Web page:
My desktop PC is just now passing three years old. When it arrived I imaged the factory installed 2 TB hard drive, replacing it with a Crucial m4 256GB SSD for the boot volume. With a small registry tweak the 2 TB drive became home to the user profiles and related files.
The boot time of the computer was improved by the SSD. Since the boot volume was just the OS & apps it was quick & easy to backup by making an image of that volume. The fact that I make routine backups became important recently, when the SSD failed outright.
In this case I had just installed some updated to the OS, when a reboot was required. However, upon rebooting the system could not find the boot volume.
Hereabouts we do love our Gigaset cordless phones. Actually, that’s overstating the case a bit. Recent firmware releases, notably the November & December issues, have proven to be troublesome for some users. It’s tempered our enthusiasm just a little. An earlier post about Gigaset firmware developed a most impressive comment trail.
Not long ago Tony Stankus, Product Manager for Developing Technologies at Gigaset Communications, passed me a note about a new beta firmware release.
Since first posting about availability of the new Aastra MBU-400 SIP/DECT system I’ve seen considerable interest in the device, but no-one stepping up with any first hand experience with its use. The device is in fact vaguely related to the snom m3 SIP/DECT systems that I own and enjoy using. Both are based upon reference designs from RTX Telecom.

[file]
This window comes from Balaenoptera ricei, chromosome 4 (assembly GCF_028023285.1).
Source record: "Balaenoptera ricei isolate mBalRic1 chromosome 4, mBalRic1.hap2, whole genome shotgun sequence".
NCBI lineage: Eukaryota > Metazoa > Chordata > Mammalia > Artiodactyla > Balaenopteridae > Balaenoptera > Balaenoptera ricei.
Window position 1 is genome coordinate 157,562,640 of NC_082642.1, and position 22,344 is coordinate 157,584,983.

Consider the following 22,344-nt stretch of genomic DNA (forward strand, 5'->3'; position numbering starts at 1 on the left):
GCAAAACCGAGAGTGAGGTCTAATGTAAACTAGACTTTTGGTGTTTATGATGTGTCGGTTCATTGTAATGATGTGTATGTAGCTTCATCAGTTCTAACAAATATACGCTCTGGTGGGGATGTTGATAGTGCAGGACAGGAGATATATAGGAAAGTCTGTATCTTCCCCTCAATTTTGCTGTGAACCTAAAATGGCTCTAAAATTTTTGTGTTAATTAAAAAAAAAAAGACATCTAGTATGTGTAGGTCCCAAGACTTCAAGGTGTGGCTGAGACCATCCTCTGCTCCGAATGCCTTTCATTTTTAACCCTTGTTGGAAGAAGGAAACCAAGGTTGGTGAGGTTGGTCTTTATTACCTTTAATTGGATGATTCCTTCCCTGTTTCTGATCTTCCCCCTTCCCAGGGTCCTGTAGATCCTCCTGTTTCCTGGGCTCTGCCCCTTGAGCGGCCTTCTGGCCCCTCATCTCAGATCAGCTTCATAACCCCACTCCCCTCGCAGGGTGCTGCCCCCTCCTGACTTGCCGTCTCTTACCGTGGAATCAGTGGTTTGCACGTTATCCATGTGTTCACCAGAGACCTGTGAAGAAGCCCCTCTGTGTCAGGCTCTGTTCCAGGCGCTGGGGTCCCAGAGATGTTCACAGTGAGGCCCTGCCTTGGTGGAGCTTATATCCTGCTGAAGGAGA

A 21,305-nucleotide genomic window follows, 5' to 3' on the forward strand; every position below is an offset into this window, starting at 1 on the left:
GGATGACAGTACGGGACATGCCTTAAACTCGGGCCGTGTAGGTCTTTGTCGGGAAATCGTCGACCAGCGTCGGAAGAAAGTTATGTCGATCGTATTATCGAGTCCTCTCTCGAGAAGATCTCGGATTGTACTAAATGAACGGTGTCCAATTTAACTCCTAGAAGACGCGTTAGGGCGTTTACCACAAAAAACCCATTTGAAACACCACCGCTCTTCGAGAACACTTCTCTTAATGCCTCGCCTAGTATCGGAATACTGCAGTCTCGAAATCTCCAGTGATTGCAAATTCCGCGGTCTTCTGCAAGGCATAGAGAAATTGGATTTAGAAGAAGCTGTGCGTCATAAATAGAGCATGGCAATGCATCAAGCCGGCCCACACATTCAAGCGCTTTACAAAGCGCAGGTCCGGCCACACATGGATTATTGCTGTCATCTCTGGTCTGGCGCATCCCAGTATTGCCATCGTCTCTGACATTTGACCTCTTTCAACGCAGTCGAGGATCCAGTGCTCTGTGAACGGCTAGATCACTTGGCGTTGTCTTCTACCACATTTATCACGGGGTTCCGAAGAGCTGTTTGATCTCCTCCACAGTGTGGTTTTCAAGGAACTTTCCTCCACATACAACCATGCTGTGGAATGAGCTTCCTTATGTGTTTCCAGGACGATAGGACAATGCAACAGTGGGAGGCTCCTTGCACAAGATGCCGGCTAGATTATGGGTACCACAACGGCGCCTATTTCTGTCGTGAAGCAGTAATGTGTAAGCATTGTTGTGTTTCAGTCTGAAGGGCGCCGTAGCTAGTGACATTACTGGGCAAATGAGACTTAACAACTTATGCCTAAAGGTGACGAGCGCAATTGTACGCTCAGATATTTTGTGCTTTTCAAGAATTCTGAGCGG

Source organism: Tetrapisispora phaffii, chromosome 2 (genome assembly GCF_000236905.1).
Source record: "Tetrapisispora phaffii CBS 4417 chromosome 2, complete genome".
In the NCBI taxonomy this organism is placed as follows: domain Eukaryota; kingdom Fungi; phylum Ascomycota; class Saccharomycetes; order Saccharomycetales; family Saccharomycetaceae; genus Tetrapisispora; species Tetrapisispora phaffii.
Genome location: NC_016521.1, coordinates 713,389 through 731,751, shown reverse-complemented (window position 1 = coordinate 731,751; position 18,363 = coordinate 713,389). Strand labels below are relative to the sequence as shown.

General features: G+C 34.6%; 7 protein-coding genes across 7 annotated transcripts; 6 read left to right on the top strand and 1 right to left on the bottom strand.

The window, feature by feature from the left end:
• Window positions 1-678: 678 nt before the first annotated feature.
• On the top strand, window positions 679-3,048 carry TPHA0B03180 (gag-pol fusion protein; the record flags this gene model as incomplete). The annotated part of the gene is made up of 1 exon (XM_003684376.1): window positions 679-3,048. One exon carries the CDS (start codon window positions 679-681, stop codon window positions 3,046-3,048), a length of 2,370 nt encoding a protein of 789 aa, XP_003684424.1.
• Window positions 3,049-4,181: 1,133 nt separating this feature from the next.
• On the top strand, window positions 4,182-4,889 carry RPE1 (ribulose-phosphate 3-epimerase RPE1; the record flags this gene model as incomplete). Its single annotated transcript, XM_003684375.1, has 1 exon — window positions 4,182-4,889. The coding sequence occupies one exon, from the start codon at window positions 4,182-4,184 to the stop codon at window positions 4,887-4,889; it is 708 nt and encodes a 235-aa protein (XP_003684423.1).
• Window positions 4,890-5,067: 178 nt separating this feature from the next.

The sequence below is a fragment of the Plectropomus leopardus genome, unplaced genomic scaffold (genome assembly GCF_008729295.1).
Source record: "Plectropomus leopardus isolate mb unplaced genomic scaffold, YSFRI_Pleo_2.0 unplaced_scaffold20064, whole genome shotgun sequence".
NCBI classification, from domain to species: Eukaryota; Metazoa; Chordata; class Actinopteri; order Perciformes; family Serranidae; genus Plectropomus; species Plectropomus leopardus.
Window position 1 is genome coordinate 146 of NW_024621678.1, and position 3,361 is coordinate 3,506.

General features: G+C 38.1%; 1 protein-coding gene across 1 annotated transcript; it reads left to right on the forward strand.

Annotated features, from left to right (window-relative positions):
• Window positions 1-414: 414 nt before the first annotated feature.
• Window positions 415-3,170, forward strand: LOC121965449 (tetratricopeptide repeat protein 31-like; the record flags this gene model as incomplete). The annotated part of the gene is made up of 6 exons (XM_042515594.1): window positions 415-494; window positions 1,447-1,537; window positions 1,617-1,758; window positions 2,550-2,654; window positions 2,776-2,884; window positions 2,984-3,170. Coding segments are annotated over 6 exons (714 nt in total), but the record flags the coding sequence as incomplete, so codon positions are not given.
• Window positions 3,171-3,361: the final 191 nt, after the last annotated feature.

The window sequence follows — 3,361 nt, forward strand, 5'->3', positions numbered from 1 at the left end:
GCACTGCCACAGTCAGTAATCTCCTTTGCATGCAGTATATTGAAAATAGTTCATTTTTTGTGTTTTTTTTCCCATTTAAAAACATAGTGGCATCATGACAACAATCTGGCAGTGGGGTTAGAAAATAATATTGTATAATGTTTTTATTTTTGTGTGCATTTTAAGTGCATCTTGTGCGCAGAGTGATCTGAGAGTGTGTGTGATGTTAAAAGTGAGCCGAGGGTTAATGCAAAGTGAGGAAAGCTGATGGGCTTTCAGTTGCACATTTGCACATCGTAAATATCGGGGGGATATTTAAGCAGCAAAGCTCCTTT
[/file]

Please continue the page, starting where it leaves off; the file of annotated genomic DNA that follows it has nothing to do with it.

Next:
As an OEM product from RTX Telecom the hardware design is largely fixed, but Aastra has a lot of control over the firmware. I know that snom has made considerable progress with firmware enhancements for the m3 since it was introduced to the US about a year ago.
I’ll be upgrading a small herd of IP phones over the holiday break, which had me looking for new Polycom firmware. There once was a time when Polycom directed all end-users to obtain firmware from a reseller. These days the folks at Polycom are a lot more open with respect to firmware for their phones. You can now download most things from their web site directly. They even provide a nice clear matrix display describing which firmware release is most appropriate for each of their products. KUDOS for the move to greater openness.
A recent beta firmware for the snom m3 cordless system introduced a most annoying bug. The handset could be turned off with a simple press of the end call button if the phone was not actually on a call. This made it way too easy to accidentally turn the handset off.
Happily, since I have my phone set to automatically load firmware updates it recently loaded v1.20 beta, and that problem has been resolved. The handset now required an extended press of the end call button to turn it off, just like any cell phone.
Snom tells me that a major firmware release for the m3 is forthcomming.